It varies by state, you'll need to check whether you can file in your state or whether she needs to file in hers.

Here in FL we have what's called a simplified dissolution of marriage, which you are eligible for so long as there are no kids and both parties agree on how to split up the assets. My ex and I picked up a copy of the dissolution paperwork from the court, filled everything out ourselves and then turned it back in to the court. We had to make an appearance before the judge to make it official, and pay the filing fee and that was that. I think it cost around $80 total.

Check here for more information on each state: http://www.divorcehelp.net/statelaw.htm

From the looks of it you can file for a no fault since you have not lived together for two years. I found some more details about PA no fault divorces here: http://www.divorcelawinfo.com/PA/padivexpln.htm

Call up your local county courthouse and ask them what the process is, and whether you can FedEx her paperwork to sign and return. There should be a way to manage that.

Apocalypso
09-28-2008, 12:22 PM
Since both parties are in agreement, and there's no children or property involved, it should just be a matter of going to (or calling) the courthouse (try marriage license department) and asking where to obtain "no fault" divorce forms. You should be able to get one at or near the courthouse. You don't need lawyers and it shouldn't cost more than a couple hundred dollars for forms and fees. Buy the form (make sure you get the right one), fill it out and mail it to her for a signature, have her mail it back to you, and file. You'll be divorced in short time.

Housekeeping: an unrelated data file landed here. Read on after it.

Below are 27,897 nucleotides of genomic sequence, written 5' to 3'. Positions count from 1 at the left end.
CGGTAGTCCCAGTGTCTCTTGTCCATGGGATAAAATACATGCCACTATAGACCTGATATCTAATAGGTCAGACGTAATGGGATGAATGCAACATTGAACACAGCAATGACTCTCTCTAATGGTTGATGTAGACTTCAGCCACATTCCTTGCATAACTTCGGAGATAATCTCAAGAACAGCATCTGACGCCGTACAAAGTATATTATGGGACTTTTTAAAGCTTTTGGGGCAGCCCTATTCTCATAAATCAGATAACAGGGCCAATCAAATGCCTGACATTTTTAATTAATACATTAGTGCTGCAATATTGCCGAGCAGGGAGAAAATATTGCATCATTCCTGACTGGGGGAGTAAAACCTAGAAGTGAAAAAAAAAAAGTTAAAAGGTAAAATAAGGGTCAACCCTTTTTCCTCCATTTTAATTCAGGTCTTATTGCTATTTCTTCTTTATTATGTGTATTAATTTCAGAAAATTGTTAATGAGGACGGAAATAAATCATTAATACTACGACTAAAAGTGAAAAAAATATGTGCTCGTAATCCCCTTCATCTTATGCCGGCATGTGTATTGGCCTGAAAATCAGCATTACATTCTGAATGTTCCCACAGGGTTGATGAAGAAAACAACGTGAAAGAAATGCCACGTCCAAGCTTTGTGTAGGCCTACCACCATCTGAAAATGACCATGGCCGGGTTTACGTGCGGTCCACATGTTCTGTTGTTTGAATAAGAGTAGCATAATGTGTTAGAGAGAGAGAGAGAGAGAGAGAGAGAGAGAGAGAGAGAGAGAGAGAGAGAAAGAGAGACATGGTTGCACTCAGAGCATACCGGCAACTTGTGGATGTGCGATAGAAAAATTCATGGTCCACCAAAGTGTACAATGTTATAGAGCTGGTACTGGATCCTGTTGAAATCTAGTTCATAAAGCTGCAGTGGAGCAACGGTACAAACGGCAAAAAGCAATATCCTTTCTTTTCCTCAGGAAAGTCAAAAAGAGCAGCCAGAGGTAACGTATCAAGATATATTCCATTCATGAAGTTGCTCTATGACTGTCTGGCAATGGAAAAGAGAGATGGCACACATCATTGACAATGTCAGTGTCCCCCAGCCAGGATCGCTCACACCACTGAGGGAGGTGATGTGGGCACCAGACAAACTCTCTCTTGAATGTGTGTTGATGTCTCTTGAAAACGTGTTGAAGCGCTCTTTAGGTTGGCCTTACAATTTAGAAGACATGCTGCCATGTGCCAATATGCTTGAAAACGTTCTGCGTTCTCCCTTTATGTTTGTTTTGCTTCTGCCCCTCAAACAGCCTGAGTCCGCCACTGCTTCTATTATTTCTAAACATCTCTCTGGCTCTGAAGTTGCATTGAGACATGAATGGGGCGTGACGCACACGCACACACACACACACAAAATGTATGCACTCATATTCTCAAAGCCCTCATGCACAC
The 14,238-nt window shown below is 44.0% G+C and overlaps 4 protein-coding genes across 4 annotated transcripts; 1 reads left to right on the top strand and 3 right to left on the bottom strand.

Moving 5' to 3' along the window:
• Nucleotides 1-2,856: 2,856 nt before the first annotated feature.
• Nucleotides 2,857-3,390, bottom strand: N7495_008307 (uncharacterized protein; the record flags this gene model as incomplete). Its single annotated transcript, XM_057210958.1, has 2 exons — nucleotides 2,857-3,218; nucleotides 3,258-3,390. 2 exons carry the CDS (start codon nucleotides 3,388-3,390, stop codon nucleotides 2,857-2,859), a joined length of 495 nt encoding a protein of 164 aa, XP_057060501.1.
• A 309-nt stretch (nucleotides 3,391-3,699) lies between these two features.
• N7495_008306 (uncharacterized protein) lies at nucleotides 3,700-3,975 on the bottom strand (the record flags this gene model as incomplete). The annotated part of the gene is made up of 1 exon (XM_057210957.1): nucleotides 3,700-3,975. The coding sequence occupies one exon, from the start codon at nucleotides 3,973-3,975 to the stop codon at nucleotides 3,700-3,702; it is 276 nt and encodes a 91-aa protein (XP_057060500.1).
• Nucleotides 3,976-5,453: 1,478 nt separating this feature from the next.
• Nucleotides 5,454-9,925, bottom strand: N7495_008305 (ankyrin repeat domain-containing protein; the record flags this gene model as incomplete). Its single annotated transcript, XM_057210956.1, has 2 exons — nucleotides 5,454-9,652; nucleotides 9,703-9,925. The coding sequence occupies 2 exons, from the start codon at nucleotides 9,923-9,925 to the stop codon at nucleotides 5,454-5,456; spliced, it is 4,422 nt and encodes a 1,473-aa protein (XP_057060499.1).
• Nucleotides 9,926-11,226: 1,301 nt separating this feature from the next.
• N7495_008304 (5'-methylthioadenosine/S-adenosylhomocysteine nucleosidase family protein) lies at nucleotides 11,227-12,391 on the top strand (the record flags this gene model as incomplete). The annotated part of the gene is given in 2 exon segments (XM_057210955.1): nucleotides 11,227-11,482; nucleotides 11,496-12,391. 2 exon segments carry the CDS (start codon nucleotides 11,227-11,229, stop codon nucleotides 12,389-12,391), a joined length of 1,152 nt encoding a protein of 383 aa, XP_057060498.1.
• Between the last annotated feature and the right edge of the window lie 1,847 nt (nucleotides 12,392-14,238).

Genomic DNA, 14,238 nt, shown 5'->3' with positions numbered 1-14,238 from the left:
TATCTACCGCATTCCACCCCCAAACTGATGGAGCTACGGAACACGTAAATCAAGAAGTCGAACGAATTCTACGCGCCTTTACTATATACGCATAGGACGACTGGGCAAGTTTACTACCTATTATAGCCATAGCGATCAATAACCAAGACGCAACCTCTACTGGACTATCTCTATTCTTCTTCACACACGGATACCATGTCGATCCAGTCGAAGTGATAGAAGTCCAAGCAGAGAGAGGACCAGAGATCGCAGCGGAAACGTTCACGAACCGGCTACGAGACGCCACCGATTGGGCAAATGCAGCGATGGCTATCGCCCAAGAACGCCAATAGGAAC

Getting lawyers involved will send your expenses through the roof, even if the case doesn't go to court, so avoid this if at all possible. If you do need legal help and don't have a high income, you might be able to ask for reduced fee legal assistance - ask at the courthouse or the place you get legal forms from. It will still run you at least $5-600 though.

Caveat: I am not a lawyer, and I don't know if the location you got married or the fact that she resides out of state makes any difference. But the fact that you're both amicable is the key to a cheap and hassle free divorce.

neutron star
09-28-2008, 05:49 PM
IANAL, but a word of warning. Louisiana is a community property state, as well as having vestiges of the Napoleonic Code still in their laws. I am afraid that a lawyer is the safe way to go. The issue, as I understand it, is that in a community property state, the law assumes certain divisions of property even if the parties don't want it that way. One can set things up how you want, but that takes a lawyer. Sorry, but you need one. Specifically, your wife in La. needs one. They understand the rules better than a lawyer 1300 miles away.
Yeah, I remember hearing about the community property thing when I lived down there. Does it matter that we didn't get our marriage license in that state, but rather came up here to get married? Of course, we did spend our entire married life down there, soo...

I don't know. The last thing I want is to get lawyers involved. I'm broke enough as it is.

Red Stilettos
09-28-2008, 08:18 PM
In my case, it didn't matter where we got married, only the current residence of the plaintiff. I had to prove that I had been a resident of the county in which I filed for 6 months.

Again, you really need to check with your county courthouse and hers to find out what your options are.